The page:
Natural vision correction may be tempting to try if you hate wearing glasses and don’t want to wear contact lenses. However, there are no clinical studies that support the claim that natural vision correction works.
What is natural vision correction?
Natural vision correction methods claim to improve refractive errors of the eyes, especially myopia (nearsightedness) and hypermetropia (farsightedness).
These methods employ eye exercises and massages to improve or sharpen eyesight. However, while eye exercises may help relieve eye strain caused by staring at devices all day, serious eye diseases such as glaucoma or macular degeneration require professional medical treatment.
Natural vision correction methods do not help with the following conditions:
- Macular degeneration
3 ways to correct refractive errors
1. Prescription glasses
Wearing prescription glasses is the safest and most effective method of vision correction because they do not weaken the eye further or speed up the process of myopia or hypermetropia. Prescription glasses should be obtained from a qualified optometrist.
If you suffer from myopia, you should get your eyes checked every year to see if your refractive power has changed and if you need new glasses. Children with myopia should get their eyes checked by an ophthalmologist (eye doctor) every 6 months because myopia can progress rapidly in children.
2. Contact lenses
Contact lenses can correct vision and help those with astigmatism (uneven corneal surface). They are a good option for people who do not want to wear glasses. They should not be worn more than 6 hours a day or longer than their recommended use period. They should also be cleaned and stored as directed.
3. Refractive surgery
Refractive surgery can help correct refractive errors in many cases. Your ophthalmologist can help determine whether or not you are a good candidate for surgery.
Types of refractive surgeries include:
- Laser-assisted in situ keratomileusis (LASIK): A thin, hinged flap is made on the cornea (transparent tissue layer over your iris). A laser is used to adjust the curves of the cornea to correct farsightedness.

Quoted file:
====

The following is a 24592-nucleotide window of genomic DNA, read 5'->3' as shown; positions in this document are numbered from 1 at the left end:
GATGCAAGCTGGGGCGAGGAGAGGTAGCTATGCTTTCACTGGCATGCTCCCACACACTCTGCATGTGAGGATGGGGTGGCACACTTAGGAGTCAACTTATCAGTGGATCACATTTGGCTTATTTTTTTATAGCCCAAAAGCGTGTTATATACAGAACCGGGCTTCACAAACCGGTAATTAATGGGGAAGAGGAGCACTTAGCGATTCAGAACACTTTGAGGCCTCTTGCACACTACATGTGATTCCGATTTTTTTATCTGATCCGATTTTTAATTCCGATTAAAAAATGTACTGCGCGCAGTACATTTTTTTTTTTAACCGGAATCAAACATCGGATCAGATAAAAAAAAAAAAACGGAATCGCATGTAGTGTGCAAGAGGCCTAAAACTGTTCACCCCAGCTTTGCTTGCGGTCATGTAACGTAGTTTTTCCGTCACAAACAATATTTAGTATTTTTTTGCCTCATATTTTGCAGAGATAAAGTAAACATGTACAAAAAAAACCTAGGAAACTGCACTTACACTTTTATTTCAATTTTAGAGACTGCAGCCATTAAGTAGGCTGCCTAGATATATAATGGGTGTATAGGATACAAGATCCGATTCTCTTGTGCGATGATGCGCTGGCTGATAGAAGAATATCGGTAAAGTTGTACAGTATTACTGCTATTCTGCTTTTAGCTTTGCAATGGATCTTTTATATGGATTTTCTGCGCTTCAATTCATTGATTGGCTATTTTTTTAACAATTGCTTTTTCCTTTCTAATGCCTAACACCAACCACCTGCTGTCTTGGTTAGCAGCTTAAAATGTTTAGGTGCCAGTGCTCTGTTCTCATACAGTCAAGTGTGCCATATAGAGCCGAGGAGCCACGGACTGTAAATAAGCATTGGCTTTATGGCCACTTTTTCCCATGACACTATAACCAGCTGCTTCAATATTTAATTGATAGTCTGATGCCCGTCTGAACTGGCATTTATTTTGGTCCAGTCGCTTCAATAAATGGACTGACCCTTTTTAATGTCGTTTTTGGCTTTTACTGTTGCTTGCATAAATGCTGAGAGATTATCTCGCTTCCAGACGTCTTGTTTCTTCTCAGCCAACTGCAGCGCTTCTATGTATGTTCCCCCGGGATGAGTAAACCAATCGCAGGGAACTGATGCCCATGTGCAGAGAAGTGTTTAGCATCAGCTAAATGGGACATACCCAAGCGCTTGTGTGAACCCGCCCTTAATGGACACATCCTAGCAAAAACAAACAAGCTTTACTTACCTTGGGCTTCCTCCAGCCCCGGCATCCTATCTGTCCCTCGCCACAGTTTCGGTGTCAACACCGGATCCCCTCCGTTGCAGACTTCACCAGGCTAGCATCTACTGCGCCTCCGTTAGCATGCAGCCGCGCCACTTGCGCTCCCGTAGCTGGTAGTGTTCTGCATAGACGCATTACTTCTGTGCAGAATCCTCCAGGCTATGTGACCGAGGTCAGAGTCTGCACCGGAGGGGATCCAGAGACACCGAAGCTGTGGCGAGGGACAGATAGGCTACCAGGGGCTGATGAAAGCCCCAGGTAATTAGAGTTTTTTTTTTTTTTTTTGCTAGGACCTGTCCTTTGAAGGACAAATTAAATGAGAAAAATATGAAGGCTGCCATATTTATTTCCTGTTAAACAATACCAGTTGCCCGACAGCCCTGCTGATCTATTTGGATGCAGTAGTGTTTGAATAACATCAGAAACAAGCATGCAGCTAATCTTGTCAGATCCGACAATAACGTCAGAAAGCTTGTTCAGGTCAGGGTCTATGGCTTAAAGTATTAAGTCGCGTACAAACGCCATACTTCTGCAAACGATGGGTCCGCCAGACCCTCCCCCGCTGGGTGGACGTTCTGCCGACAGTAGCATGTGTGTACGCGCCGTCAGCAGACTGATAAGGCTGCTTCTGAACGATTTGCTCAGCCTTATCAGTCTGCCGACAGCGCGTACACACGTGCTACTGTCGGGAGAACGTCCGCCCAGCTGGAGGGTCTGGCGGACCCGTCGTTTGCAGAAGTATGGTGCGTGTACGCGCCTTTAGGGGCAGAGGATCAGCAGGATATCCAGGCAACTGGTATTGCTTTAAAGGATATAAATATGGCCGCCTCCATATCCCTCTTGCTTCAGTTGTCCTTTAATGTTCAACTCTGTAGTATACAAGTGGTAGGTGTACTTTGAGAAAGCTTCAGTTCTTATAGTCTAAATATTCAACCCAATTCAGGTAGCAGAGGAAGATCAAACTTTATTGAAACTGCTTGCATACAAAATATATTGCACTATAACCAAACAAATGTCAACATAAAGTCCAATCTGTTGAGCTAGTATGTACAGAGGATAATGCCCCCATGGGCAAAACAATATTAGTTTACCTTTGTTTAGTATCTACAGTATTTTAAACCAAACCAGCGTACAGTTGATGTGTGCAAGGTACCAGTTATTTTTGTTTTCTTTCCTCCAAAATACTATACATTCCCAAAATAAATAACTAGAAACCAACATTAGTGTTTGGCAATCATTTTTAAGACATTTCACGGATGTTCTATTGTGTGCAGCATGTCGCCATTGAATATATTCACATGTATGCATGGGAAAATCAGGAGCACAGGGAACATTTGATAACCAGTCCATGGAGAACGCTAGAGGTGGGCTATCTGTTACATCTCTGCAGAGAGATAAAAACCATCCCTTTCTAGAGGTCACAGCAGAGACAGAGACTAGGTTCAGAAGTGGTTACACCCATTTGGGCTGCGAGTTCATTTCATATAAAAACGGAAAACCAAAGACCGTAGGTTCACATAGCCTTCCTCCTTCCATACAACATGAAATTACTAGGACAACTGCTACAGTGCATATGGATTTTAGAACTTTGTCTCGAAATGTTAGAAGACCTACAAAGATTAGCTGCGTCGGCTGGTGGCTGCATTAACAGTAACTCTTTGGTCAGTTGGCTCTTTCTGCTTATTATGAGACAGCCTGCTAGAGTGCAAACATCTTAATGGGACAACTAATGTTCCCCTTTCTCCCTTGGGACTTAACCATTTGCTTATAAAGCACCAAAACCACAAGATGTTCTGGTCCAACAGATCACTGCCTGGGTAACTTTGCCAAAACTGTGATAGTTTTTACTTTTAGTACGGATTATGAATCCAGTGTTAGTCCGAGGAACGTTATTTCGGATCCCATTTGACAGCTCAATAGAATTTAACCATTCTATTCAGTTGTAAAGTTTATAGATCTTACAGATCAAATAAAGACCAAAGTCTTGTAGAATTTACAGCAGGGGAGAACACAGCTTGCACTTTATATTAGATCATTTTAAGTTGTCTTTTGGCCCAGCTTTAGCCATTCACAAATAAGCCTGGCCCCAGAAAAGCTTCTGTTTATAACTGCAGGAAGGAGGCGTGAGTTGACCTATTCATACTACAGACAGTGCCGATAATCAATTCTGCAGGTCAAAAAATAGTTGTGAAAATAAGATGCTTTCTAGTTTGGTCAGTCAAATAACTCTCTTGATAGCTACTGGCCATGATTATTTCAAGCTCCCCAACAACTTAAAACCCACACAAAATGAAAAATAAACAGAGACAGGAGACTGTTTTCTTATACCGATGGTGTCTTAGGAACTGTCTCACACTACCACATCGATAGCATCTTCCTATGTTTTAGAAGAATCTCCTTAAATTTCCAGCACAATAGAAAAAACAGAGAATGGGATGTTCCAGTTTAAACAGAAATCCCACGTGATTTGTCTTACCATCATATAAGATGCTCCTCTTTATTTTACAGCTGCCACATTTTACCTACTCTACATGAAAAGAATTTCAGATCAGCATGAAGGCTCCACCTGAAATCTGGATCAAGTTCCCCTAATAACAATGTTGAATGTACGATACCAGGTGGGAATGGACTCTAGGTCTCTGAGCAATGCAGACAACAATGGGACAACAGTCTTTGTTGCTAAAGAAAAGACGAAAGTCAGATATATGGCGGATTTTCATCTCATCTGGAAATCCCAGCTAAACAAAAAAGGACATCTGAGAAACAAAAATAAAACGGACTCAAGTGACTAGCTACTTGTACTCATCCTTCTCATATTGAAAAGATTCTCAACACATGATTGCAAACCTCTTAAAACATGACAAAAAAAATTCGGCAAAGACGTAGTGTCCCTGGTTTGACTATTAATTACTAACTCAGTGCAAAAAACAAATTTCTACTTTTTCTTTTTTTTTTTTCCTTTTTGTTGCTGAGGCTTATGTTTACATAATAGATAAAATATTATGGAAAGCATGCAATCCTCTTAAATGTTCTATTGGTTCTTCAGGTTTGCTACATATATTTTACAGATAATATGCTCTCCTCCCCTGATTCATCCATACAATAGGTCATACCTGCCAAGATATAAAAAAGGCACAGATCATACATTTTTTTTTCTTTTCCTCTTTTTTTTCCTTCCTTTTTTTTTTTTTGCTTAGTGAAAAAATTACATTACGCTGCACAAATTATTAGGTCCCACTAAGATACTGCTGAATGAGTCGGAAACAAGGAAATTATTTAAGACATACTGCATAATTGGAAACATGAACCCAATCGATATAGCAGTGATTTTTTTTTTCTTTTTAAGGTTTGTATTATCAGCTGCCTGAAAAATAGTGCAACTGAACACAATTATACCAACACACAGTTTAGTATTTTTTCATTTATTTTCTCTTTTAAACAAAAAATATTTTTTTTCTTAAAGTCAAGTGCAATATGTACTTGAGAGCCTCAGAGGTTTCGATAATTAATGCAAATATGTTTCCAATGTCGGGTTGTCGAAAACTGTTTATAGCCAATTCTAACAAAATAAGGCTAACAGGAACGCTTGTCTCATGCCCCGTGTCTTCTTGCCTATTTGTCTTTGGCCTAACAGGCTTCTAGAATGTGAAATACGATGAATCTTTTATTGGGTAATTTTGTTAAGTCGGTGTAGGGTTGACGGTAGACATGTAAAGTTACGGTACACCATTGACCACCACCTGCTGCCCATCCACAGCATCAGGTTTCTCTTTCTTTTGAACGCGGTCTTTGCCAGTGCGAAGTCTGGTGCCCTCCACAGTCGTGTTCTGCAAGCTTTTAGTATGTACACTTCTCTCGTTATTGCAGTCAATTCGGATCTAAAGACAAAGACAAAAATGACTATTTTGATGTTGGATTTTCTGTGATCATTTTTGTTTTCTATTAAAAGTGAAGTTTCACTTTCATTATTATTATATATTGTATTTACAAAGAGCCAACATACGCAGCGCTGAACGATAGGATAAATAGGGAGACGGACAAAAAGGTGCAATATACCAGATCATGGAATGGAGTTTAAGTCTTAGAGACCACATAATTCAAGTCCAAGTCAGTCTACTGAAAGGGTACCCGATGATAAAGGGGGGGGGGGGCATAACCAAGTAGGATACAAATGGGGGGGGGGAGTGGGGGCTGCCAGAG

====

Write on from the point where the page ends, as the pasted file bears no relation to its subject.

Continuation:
- Laser-assisted subepithelial keratectomy (LASEK): An ultra-thin flap is made using a laser in the cornea's outer protective cover (epithelium). The surgeon attempts to change the corneal curve, thus correcting the refractive error.
- Photorefractive keratectomy (PRK): This procedure is similar to LASEK surgery, except it is more invasive. The surgeon removes the epithelium and uses a laser to reshape the cornea.
Can eye drops cure nearsightedness?
At present, the FDA has not approved atropine eye drops of any strength for myopia (nearsightedness) treatment. However, trials under FDA supervision are underway and the results have been encouraging.
Two large trials conducted in Asia have already found that atropine drops, used in a concentration of 0.01%, can slow down the progression of myopia in children by about 50%. This approach is helpful only in children between the ages of 6-12. The drug should be used as advised every night for at least 24 months for the effects to last. Whether myopia will return once the drops are stopped is unknown.
However, myopia is not curable and children who use atropine drops may still need to wear glasses or contact lenses. But with the drops, the condition may not progress to pathological myopia or complicated myopia.